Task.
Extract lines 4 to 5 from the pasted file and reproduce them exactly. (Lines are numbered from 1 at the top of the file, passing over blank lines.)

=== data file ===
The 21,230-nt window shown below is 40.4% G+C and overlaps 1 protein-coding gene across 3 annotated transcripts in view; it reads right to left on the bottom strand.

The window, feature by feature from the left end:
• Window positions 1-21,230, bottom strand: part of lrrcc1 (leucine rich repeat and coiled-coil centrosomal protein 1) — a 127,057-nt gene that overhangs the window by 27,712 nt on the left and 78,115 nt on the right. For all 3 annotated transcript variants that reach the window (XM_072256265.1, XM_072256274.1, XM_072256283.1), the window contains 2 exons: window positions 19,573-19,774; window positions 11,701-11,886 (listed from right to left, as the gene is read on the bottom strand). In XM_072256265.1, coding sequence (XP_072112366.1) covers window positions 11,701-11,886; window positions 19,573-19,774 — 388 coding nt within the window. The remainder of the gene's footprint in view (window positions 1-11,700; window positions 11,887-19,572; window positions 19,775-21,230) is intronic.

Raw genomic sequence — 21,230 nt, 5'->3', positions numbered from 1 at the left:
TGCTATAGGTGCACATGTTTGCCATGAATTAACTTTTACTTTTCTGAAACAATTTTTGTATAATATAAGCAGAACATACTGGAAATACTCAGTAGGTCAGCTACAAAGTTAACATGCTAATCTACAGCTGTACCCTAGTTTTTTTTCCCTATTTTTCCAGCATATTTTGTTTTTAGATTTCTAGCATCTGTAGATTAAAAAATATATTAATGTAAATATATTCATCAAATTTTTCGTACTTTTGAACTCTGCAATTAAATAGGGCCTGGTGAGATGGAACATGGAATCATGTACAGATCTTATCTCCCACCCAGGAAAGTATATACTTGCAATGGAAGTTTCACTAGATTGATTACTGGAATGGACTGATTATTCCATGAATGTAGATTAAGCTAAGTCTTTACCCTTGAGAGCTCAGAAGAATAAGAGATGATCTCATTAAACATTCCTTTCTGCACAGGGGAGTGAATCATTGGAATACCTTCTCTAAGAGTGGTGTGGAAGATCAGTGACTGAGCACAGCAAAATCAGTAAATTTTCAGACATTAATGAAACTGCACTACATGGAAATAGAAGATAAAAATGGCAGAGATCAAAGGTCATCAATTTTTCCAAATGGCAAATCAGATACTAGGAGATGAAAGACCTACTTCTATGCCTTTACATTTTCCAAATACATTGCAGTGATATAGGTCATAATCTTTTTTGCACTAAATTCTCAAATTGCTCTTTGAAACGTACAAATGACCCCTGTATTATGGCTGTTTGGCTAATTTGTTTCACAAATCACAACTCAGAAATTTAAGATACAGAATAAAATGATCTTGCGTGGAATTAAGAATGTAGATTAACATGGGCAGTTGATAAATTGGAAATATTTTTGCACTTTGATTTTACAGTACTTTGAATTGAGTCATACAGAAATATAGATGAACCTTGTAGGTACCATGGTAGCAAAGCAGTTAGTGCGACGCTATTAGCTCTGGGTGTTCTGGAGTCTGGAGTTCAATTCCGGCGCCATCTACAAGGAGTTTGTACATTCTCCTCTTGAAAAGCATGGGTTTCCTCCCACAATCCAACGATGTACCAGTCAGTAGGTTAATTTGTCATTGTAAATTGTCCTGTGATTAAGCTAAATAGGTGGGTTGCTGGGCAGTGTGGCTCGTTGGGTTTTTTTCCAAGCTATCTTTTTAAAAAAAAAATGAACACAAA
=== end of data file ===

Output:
Raw genomic sequence — 21,230 nt, 5'->3', positions numbered from 1 at the left:
TGCTATAGGTGCACATGTTTGCCATGAATTAACTTTTACTTTTCTGAAACAATTTTTGTATAATATAAGCAGAACATACTGGAAATACTCAGTAGGTCAGCTACAAAGTTAACATGCTAATCTACAGCTGTACCCTAGTTTTTTTTCCCTATTTTTCCAGCATATTTTGTTTTTAGATTTCTAGCATCTGTAGATTAAAAAATATATTAATGTAAATATATTCATCAAATTTTTCGTACTTTTGAACTCTGCAATTAAATAGGGCCTGGTGAGATGGAACATGGAATCATGTACAGATCTTATCTCCCACCCAGGAAAGTATATACTTGCAATGGAAGTTTCACTAGATTGATTACTGGAATGGACTGATTATTCCATGAATGTAGATTAAGCTAAGTCTTTACCCTTGAGAGCTCAGAAGAATAAGAGATGATCTCATTAAACATTCCTTTCTGCACAGGGGAGTGAATCATTGGAATACCTTCTCTAAGAGTGGTGTGGAAGATCAGTGACTGAGCACAGCAAAATCAGTAAATTTTCAGACATTAATGAAACTGCACTACATGGAAATAGAAGATAAAAATGGCAGAGATCAAAGGTCATCAATTTTTCCAAATGGCAAATCAGATACTAGGAGATGAAAGACCTACTTCTATGCCTTTACATTTTCCAAATACATTGCAGTGATATAGGTCATAATCTTTTTTGCACTAAATTCTCAAATTGCTCTTTGAAACGTACAAATGACCCCTGTATTATGGCTGTTTGGCTAATTTGTTTCACAAATCACAACTCAGAAATTTAAGATACAGAATAAAATGATCTTGCGTGGAATTAAGAATGTAGATTAACATGGGCAGTTGATAAATTGGAAATATTTTTGCACTTTGATTTTACAGTACTTTGAATTGAGTCATACAGAAATATAGATGAACCTTGTAGGTACCATGGTAGCAAAGCAGTTAGTGCGACGCTATTAGCTCTGGGTGTTCTGGAGTCTGGAGTTCAATTCCGGCGCCATCTACAAGGAGTTTGTACATTCTCCTCTTGAAAAGCATGGGTTTCCTCCCACAATCCAACGATGTACCAGTCAGTAGGTTAATTTGTCATTGTAAATTGTCCTGTGATTAAGCTAAATAGGTGGGTTGCTGGGCAGTGTGGCTCGTTGGGTTTTTTTCCAAGCTATCTTTTTAAAAAAAAAATGAACACAAA